I glorified in the amazing creations that emerge out of Love. All the marvels that come to life because of our attraction to beauty, to Love: the vivid colors and texture of a painting, the delicate melody of a song, the faultless rhythm of a poem.
We tumbled through a 3 hour drive on a white-cloudy, windswept Sunday to visit friends in Gros Moune. Where we joined in watching Brazil defeat Cote D’Ivoire and witnessed outrageous expressions of ecstasy in the crowd with each goal. (Haitians, from what I’ve seen, root devoutly for one of two teams, Argentina or Brazil.) Following the excitement I took a swim in the river right below the gathering. As I lay allowing myself to float along, the rustle of the leaves intensified, the clouds darkened, and thunder joined the leaves in their song. The delicate shapes formed as the rain plunged into the river’s surface perplexed me, the gracefulness produced out of such an instant, overpowering encounter. I allowed the rain to cascade over me as my toes fastened on to the pebbles below trying to resist the current. During the downpour’s intermission as sprinkles replaced the droplets, a faint rainbow outlined a mountain’s peak which tried to show itself through the weighty clouds. Soon after the raindrops returned bringing with them lightning and thunder. A masterpiece sent to finish off the evening.
On the 24th, the feast of Jean-Rabel’s patron saint, Jara and I thanked God for the 6 o’clock mass in the morning because it was the first moment of silence since the night before around 9pm. Our hours of supposed slumber were joined by a concert next door that blasted its Compa and Rara beats the whole night through. We hadn’t been wise and joined the party; instead we stayed tossing in bed. The mass was sent from heaven, it granted us a few hours of deep, drool-coming-out-of-the-mouth sleep. The 9 o’clock mass is the spectacle the town does not miss. Relatives from Miami, camera people from Port-au-Prince, and all the regulars of Jean-Rabel’s streets gather to celebrate the feast. God graced Jara and I with seats in the back corner where the opening for the window and the open doors of the church collaborated generating superb cross ventilation for our section of overpopulated pews. After three and a half hours of singing, sitting, standing, and dancing we left the church with the multitude and tried to see the parades passing by playing music in the blazing sun. The sun eventually gave way to heavy rain which Jara and I thrilled in. As others looked for shelter, Jara and I skipped palm-sized seeds on the newly formed puddle s aspiring to be lakes, splashed around in the mud, laughing and acting our age. Walking down rows of banana trees by the river yesterday we saw the change in the landscape the thunderstorm provoked.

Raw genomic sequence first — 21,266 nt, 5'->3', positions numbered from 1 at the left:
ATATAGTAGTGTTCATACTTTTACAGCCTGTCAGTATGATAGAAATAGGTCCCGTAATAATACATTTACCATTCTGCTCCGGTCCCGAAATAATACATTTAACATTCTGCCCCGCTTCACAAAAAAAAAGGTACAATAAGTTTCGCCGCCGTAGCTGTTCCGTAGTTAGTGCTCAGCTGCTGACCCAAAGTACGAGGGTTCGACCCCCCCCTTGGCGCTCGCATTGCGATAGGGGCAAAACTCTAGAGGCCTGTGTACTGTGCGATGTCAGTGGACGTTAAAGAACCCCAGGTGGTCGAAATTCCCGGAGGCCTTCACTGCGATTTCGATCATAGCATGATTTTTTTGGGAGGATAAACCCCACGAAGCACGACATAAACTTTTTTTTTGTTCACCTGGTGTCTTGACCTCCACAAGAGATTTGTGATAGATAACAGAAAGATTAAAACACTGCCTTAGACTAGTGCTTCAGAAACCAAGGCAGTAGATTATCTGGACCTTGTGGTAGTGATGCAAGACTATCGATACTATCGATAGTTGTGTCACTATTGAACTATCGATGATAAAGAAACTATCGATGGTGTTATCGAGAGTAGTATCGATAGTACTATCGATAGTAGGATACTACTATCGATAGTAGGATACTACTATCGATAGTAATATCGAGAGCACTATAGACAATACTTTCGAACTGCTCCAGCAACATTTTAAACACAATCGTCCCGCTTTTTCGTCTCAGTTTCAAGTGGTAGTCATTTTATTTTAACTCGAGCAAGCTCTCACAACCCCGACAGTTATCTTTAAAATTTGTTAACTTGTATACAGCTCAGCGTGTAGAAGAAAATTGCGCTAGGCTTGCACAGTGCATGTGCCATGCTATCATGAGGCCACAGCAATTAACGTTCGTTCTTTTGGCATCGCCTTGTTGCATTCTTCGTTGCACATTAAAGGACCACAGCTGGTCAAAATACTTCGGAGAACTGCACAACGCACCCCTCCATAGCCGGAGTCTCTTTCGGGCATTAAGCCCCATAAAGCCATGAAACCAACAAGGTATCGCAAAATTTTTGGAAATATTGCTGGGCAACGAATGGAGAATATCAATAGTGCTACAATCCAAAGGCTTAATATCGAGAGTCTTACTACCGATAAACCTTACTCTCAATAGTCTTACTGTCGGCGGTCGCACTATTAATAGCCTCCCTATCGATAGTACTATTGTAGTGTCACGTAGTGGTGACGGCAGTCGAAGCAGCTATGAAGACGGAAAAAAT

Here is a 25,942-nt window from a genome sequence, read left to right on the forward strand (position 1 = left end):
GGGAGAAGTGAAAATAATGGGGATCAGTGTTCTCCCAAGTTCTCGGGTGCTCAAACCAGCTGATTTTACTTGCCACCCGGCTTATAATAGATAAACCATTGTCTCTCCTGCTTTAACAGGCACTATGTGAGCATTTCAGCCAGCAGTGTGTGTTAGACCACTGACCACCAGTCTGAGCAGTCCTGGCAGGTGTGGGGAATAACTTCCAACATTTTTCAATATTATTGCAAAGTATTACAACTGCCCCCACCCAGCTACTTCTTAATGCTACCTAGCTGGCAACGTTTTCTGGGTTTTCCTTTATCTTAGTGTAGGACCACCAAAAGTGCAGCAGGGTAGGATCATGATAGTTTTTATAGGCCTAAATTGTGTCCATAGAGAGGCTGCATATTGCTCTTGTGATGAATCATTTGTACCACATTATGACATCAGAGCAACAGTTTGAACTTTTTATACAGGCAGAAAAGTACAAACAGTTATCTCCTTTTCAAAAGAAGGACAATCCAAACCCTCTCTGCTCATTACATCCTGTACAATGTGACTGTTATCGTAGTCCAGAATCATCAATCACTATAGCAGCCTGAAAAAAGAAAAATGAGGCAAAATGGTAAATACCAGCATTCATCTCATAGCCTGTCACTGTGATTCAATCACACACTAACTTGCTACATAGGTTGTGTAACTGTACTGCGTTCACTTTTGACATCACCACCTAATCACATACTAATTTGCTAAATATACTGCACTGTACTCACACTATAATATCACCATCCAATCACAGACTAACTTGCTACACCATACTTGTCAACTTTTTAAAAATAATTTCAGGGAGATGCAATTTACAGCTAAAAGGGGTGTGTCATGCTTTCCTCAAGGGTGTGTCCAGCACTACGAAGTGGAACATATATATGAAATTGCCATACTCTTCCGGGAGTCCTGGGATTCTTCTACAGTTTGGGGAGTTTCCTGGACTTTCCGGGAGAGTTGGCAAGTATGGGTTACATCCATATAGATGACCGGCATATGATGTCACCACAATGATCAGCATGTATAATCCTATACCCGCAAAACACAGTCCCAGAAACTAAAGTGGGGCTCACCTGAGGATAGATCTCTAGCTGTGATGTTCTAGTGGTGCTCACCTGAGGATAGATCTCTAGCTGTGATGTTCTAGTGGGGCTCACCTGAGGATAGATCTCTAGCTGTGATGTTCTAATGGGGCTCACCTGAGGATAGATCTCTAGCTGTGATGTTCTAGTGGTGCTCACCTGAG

The moon’s brilliance allowed us to see the majesty of Jean-Rabel’s hours of darkness.
Lydia, Yvka, and I crammed our way into a “cinema” across the street. This cinema is responsible for filling our rooms with Shakira’s voice belting out “Oh Africa,” and the rest of the World Cup music repeatedly even before the church bells have a chance of waking us up. The music goes on until the games begin at 6:30am, competing with the priest’s voice and the women’s enthusiastic hymns. The cinema consists of three 16-inch flat screen TVs not too conveniently placed and two walls with the game projected on them. Part of the excitement of game-watching is trying to get a view of the game. More than 300 of us stuff ourselves in the cement structure without windows and with chairs for only a third of us. I found new yoga positions trying to see the Portuguese-speaking players run at least through one fifth of the field, where I would have to find another position to finish seeing the play. The experience improved my flexibility, allowed me to be with the people of Jean-Rabel in a different atmosphere, while all the while being fanned by the first ceiling fans I’ve seen while in Jean-Rabel.
The performance, the visit, the painting, the raindrops diving in the river, the silence, the moon, the game, remind me of what I am here to do, find love in every moment, in every creature.

With you,

Wednesday, June 16, 2010

a particular bond